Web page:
graduation this spring from the Jacobs School of Music in Indiana,
will enter graduate studies there in the fall.
All performances in the Mt. Gretna recital series begin
at 7 pm. Reservations may be made after May 28 by calling 964-1830.
KEEPING BUSY ON THE COURTS AND ON CANVASS
Artist Barb Fishman, who probably has more friends per
square meter in Mt. Gretna than in any other spot on Earth, is back
painting pictures, giving lessons and exhibiting in multiple
locations. Her works are currently on display at the Le Sorelle
Gallery and also this month and next at Trattoria Fratelli, one of
Lebanon's most popular restaurants. She paused briefly in her
whirlwind schedule last month to share a heartfelt message with our
reporter: "I'd like everyone to know that I so much appreciate
their cards and caring thoughts on the passing of my husband."
Alvin Fishman, a veterinarian and accomplished musician, passed away
last January at age 82. They had moved from Mt. Gretna to Cornwall a
few years ago. But Barb remains a fixture on the tennis court and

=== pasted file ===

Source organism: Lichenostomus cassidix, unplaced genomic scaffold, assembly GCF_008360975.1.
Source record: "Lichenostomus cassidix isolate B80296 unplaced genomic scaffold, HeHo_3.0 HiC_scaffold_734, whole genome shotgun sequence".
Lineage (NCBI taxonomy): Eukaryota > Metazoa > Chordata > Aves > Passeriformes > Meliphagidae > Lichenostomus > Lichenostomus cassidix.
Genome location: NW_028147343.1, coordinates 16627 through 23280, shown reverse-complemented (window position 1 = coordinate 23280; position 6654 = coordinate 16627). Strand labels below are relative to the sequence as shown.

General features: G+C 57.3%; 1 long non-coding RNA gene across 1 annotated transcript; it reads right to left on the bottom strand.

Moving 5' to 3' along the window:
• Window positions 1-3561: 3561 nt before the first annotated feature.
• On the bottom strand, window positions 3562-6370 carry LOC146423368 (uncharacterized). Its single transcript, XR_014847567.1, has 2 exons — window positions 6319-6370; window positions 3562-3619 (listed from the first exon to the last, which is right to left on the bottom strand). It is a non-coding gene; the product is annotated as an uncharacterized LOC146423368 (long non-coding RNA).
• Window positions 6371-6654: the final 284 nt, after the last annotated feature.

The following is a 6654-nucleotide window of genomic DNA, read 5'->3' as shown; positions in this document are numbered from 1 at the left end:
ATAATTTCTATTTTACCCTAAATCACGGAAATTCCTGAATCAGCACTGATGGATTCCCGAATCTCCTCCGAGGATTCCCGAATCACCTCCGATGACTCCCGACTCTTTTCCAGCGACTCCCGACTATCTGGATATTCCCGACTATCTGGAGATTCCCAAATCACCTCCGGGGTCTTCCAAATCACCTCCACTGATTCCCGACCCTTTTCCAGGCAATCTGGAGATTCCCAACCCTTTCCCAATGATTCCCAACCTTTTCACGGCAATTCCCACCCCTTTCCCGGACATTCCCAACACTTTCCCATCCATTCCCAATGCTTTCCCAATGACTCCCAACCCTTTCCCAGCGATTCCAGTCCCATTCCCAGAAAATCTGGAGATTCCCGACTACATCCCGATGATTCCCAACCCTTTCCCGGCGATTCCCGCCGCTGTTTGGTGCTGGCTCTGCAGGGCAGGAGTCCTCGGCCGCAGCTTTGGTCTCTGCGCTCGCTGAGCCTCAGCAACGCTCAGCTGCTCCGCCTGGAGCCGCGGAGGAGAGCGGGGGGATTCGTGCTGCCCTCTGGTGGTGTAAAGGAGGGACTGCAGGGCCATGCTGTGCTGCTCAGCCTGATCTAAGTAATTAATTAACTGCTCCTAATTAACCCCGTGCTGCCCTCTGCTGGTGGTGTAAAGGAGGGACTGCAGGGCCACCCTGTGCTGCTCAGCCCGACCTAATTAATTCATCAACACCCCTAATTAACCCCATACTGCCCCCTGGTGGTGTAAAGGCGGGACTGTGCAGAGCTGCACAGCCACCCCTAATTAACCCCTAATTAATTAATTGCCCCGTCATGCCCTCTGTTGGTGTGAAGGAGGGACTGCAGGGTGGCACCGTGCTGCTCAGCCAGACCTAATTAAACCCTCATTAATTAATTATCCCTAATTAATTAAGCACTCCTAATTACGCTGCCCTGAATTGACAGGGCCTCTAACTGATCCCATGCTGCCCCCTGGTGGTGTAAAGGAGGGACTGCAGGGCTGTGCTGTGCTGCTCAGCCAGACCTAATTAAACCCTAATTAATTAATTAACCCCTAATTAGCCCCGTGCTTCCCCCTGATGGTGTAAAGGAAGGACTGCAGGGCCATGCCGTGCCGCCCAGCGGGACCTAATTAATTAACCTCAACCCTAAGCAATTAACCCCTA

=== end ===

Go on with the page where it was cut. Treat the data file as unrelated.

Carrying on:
also in art circles here.
WHERE WERE YOU ON Pi DAY?
Dick Brown, a retired science
teacher and naturalist on Mine Road, will never forget. While he was
watching a spring training game in Florida last month, the Boston Red
Sox and Pittsburgh Pirates battled through seven innings to a 2-2 tie.
In the eighth, the Pirates rallied to score three runs
Deibinson Romero slammed a foul into the ball park's mesh fence. The
ball bounced and struck Dick on the shoulder but fortunately left him
uninjured and smiling.
A fan who caught the ricocheting ball then decided to
make it a gracious gift to Dick, a Manheim Twp. Middle School teacher
who retired 17 years ago.
He returned home with both a ball and a lasting memory,
one that came on March 14, 2015, a date that translates to 3.1415
(the first five digits of Pi -- the ratio of a circle's circumference
to its diameter).
MEET PROFESSOR HAROLD HILL
Baird Erb, grandson of the late Mt. Gretna mayor and